The Ride

It's amazing to think that 1 week ago right now I was on day two of the ride. I wrote up a short letter to describe just how the ride was. Thank you to everyone that sent me messages while I was out there. Of the 150 riders, 80 of us have already signed up for next yet. And together we raised $287,000!!!

Last week I did an amazing thing. On Thursday morning I became part of a wonderful, life changing event that is truly something that I am proud of. They have told me that being a part of Act 5, the Wisconsin AIDS bike ride would change me, yet, I never realized just how true this would be. Initially the idea of riding 300 miles in 4 days on my bike was something that just sounded impossible. In fact, Thursday morning it still seemed hard to believe that I would soon be zipping around Wisconsin on 2 wheels powered by my body, a lot of love, and just pure grit.

For me, this journey began 1 year ago when I picked up the newspaper and looked at the picture of closing ceremonies of Act 4. I was so moved by the story of the riders and crew that it became my journey to join them for the next year. Through the end of 2006 and into 2007 I thought about this ride, saved up for and purchased a road bike, and began to write my fundraising letter.

As a rider, I was asked to raise $1,100 and ride 300 miles in 4 days. But it was more than a bike ride; it was getting out there and saying that this disease is not going to win. That by doing this, you are doing something for the community, and to change the world one mile at a time. At the time, I understood all of this in my head, but today I understand it all in my heart. As riders would come into camp each night everyone would cheer for them and it was a small celebration of life and accomplishment. Once the last riders were in for the night, rider 0 was led symbolizing those that were not physically there or able to ride, but always with us as we went on our journey.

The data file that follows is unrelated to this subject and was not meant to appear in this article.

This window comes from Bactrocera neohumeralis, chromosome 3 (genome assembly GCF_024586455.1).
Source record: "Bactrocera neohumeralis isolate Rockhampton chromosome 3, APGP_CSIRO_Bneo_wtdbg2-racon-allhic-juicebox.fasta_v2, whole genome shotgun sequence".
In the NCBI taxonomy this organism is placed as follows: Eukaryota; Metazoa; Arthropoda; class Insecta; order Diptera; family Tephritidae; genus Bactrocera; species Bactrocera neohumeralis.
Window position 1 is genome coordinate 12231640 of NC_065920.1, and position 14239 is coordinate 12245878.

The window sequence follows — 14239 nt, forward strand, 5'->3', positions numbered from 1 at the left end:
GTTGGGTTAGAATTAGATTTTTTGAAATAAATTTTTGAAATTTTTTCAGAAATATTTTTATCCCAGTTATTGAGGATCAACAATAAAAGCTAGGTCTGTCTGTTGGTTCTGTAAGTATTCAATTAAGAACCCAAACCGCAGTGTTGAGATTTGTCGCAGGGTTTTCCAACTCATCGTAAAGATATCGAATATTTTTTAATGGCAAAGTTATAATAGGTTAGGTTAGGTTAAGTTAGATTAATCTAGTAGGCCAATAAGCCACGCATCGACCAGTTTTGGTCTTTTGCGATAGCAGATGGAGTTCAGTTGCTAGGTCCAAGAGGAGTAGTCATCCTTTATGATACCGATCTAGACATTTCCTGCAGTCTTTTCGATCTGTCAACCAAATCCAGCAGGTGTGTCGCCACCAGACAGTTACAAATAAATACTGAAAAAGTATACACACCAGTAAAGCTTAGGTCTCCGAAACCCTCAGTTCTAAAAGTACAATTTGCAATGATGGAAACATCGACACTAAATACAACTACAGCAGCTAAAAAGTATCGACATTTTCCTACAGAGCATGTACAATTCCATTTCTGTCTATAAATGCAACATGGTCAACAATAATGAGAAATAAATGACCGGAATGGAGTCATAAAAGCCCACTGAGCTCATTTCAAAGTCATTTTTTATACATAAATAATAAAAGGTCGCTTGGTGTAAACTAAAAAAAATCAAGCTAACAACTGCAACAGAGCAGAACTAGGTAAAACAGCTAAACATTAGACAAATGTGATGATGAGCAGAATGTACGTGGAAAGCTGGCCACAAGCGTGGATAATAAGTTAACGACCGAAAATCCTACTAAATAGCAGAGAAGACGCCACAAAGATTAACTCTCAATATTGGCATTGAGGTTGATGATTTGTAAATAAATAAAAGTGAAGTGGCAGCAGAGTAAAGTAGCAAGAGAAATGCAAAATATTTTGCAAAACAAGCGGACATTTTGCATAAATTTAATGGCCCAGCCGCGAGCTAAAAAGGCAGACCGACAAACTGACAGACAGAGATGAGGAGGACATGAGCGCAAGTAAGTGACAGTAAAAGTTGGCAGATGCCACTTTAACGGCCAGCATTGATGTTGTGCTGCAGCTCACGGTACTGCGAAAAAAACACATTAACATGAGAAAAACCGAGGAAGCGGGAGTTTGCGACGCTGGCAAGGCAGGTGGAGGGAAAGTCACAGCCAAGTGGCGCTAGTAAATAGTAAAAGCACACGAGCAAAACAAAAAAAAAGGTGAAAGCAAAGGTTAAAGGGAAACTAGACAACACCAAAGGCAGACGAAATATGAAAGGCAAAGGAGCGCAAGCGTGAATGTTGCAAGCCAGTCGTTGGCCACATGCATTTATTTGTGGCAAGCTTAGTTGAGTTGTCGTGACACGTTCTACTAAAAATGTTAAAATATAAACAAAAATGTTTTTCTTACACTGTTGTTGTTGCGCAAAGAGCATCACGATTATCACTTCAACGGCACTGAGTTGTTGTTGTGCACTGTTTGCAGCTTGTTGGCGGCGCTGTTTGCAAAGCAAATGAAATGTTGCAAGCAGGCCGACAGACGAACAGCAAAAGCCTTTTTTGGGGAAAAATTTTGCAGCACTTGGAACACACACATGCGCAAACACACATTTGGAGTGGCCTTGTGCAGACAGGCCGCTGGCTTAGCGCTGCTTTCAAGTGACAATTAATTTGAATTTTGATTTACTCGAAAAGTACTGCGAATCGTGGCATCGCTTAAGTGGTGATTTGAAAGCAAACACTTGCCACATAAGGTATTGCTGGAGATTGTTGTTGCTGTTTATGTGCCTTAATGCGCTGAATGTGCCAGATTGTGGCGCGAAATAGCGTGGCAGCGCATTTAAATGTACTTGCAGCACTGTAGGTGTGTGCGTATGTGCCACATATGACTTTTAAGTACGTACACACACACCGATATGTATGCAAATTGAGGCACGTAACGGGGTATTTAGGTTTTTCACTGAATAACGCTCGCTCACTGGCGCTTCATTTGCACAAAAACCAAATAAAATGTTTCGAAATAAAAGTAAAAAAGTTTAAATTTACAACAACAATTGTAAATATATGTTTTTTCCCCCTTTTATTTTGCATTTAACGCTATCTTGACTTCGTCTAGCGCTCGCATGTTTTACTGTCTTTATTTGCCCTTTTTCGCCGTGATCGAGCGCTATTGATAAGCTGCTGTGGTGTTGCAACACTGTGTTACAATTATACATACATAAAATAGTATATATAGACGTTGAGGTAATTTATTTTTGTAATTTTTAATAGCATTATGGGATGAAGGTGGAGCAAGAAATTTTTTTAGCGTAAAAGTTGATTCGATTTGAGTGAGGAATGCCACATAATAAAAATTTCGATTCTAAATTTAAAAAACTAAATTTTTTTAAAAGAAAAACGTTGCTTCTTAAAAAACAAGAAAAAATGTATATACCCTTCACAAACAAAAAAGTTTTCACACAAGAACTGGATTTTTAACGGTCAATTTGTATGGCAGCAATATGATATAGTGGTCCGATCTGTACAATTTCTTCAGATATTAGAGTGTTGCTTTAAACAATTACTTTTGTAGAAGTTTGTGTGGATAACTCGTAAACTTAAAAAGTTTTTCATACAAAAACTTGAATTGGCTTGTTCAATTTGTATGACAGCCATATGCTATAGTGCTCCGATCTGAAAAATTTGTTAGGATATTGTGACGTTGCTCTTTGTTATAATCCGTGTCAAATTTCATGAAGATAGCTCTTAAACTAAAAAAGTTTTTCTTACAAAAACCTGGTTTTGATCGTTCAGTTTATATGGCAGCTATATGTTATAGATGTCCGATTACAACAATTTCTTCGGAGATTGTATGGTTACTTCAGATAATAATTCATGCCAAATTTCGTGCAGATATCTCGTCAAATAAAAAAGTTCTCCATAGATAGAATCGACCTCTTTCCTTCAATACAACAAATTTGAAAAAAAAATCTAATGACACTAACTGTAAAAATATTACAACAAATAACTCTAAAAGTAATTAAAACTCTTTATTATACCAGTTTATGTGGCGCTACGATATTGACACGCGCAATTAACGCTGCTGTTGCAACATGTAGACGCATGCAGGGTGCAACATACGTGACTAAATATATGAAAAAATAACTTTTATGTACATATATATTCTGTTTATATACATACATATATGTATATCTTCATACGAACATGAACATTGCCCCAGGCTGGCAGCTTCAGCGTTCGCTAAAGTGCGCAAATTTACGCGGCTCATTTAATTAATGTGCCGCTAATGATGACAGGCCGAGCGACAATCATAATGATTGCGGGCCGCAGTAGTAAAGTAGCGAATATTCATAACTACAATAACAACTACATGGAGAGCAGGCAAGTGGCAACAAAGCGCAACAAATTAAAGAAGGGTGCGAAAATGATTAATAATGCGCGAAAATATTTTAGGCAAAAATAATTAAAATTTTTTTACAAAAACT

By day 4 we were all pretty tired both physically and mentally. With each mile you could just tell that people were riding for home. For me, that day was especially hard due to some problems I had been struggling with in my legs the entire ride. As I came into Madison I struggled up each hill, and each time I wanted to stop and be swept into lunch, something just pushed me along. 4.2 miles from lunch I ran into a few riders at the bottom of a good sized hill. These were the guys that cycle every day, and usually finished the route each day hour and hours ahead of me, one of the guys said that he would take me up this hill and we began pedaling up together. Each rotation of the wheel was harder and harder, and I could feel my frustration building up, yet he kept telling me I could do it, just to the mailbox, only until that tree. After a while we had gone up a few more hills and I didn’t think I could go on anymore. My body was tired, my legs were cement and I just didn’t think I could pedal another foot. That rider put his hand on my back and pushed me up the hill while I was pedaling. There we were, both pedaling, him having to do most of the work; up and down we went for miles. Then, when the park was right around the corner, he pushed me off, and said he was going back for someone else and he would see me later. That was the type of human spirit and acts of kindness that I experienced throughout this whole ride. Random acts of kindness as we called it each night. Right up to riding downtown Madison and having a woman hand out lemonade to us because we were doing a good thing.

Just when you think you cannot go on, another rider, or crew is there to help you in anyway they can or carry you until you can. It was much more than a bike ride, in fact I have signed up to do this again next year, because I cannot sit by anymore. I need to make a difference one mile at a time.

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